[ntp:questions] Re: is there a way to "lock" the drift frequency

Frederick Bruckman fredb at immanent.net
Fri Nov 21 02:55:00 UTC 2003

In article <bec993c8.0311170445.617b4c4a at posting.google.com>,
	shoppa at trailing-edge.com (Tim Shoppa) writes:
> wayne <wayne at midwestcs.com> wrote in message news:<x4smkqvhvv.fsf at footbone.midwestcs.com>...
>> Is there a way to "lock" down the pll frequency to some value around
>> what is in the drift file?
>> The two most common causes of this are when my ADSL line gets
>> saturated for a long period of time (usually due to people trying to
>> download my entire 2GB website)
> For this case, a patch to NTP's "MAXDISPERSE" value might do some good.
> (Actually, it's peerdelay/2 + peerdispersion that this is compared to.)
> By lowering it you could cause your peers, when they don't respond
> quickly (and you would set the threshold to be a chunk above "normal"
> network load) to appear unreachable.  Your machine will keep it's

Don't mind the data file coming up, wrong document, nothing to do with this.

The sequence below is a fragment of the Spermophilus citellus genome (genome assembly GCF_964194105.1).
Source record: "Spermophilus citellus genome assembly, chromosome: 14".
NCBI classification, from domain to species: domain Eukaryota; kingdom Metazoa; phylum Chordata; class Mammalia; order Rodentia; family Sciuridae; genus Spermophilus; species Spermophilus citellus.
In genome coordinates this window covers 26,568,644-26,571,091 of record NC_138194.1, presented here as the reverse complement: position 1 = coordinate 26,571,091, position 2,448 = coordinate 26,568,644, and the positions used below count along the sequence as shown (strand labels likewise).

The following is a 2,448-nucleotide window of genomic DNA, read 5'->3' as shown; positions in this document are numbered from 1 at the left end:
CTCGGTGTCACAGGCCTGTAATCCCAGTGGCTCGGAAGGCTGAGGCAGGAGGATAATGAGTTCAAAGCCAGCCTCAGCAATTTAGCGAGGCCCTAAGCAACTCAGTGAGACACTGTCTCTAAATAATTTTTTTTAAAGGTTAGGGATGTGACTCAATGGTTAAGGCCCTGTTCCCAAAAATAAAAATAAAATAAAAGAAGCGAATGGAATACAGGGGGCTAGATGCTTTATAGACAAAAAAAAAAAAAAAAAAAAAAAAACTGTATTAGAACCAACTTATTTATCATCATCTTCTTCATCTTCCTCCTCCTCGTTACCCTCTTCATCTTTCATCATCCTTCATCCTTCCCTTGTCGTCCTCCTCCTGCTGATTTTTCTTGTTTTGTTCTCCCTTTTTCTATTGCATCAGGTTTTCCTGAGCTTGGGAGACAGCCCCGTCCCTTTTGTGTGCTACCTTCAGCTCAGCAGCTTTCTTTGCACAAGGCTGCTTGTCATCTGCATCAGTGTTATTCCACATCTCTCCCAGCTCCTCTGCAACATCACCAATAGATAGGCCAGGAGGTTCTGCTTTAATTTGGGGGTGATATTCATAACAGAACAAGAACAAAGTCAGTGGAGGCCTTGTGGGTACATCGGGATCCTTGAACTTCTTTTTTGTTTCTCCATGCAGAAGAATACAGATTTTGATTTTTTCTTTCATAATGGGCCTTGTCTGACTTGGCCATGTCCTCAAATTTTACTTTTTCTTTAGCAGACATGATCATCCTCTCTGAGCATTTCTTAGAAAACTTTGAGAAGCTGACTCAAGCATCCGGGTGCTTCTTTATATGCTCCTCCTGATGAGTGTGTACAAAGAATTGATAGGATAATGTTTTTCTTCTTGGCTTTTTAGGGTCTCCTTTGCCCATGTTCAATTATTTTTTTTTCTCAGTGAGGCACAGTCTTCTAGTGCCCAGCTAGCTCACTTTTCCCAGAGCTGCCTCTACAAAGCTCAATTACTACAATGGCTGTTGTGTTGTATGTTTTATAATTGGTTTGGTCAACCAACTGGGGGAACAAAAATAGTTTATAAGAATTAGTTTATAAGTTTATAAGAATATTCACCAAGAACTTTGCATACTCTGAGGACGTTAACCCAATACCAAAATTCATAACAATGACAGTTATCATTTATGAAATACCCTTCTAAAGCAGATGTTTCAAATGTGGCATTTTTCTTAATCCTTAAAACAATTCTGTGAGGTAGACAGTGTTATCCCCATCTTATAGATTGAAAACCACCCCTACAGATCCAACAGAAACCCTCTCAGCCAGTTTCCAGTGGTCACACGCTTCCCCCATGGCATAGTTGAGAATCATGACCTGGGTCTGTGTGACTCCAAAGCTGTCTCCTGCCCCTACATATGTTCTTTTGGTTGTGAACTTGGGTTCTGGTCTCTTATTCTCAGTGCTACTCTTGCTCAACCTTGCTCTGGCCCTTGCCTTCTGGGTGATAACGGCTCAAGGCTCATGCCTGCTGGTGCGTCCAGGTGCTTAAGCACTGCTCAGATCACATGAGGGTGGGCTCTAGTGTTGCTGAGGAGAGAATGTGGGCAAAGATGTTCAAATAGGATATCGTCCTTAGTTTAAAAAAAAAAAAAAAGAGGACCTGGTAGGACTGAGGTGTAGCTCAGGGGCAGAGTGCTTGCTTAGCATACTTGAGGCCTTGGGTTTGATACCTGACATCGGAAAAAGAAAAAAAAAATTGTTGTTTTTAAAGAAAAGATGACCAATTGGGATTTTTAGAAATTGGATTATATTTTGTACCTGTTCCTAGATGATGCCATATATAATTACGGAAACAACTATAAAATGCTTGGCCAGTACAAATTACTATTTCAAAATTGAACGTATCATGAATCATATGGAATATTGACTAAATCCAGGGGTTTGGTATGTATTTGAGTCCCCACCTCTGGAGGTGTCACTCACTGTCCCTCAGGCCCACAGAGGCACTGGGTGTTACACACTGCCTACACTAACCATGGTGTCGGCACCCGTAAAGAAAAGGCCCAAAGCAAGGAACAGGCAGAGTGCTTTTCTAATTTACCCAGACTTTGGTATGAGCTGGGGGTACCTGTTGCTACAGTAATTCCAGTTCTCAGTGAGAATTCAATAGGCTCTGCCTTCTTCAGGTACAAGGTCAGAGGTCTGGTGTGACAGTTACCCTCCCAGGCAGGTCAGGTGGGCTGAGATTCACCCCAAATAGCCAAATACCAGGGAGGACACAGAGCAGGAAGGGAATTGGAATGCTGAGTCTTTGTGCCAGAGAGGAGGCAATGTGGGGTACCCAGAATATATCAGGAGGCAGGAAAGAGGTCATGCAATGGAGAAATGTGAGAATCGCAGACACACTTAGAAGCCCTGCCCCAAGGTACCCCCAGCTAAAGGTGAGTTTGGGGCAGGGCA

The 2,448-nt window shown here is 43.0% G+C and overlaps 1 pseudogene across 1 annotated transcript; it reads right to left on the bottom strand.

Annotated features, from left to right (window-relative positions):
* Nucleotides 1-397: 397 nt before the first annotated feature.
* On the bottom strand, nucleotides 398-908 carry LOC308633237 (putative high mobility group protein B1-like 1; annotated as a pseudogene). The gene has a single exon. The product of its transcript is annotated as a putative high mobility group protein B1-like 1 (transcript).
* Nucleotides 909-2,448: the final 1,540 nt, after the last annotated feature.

> nominal frequency and "drift" until the network load reduces and you
> trust it again.  When the delay comes back down and they are deemed
> reachable, then you meet the problem found in the "pinball" thread, though.
> (A case of "a hole in the bucket"!)
> MAXDISPERSE is in include/ntp.h in the NTP source tree.
> If you really don't like tweaking MAXDISPERSE you could add another
> test based only on peerdelay in ntp_proto.c.  It could be added near
> test 8, in particular.

Those both sound like good ideas. I've been running with a hack that
filters packets greater than a given delay, and it works really well
for the nailed-up ISDN connected host. I've been doing it later,
though, where the popcorn spikes are filtered. That has the drawback
that ntp thinks the clock is still synced to something, even when it
really isn't. I think I will try the MAXDISPERSE thing.

"huff-puff" doesn't cut it -- the delays aren't perfectly asymetric,
so what happens, is, ntp eventually steps the wrong way, and then later
steps back.

I suspect capping the DISPERSE/DELAY would also help intermittently
connected dial-up hosts, though I haven't tested much. What I have
observed, is several servers delivering packets with seconds-long
delays right after connecting. You don't even need a static IP to
see it, just a NAT router/IPv6 tunnel host running a persistent pppd.


More information about the questions mailing list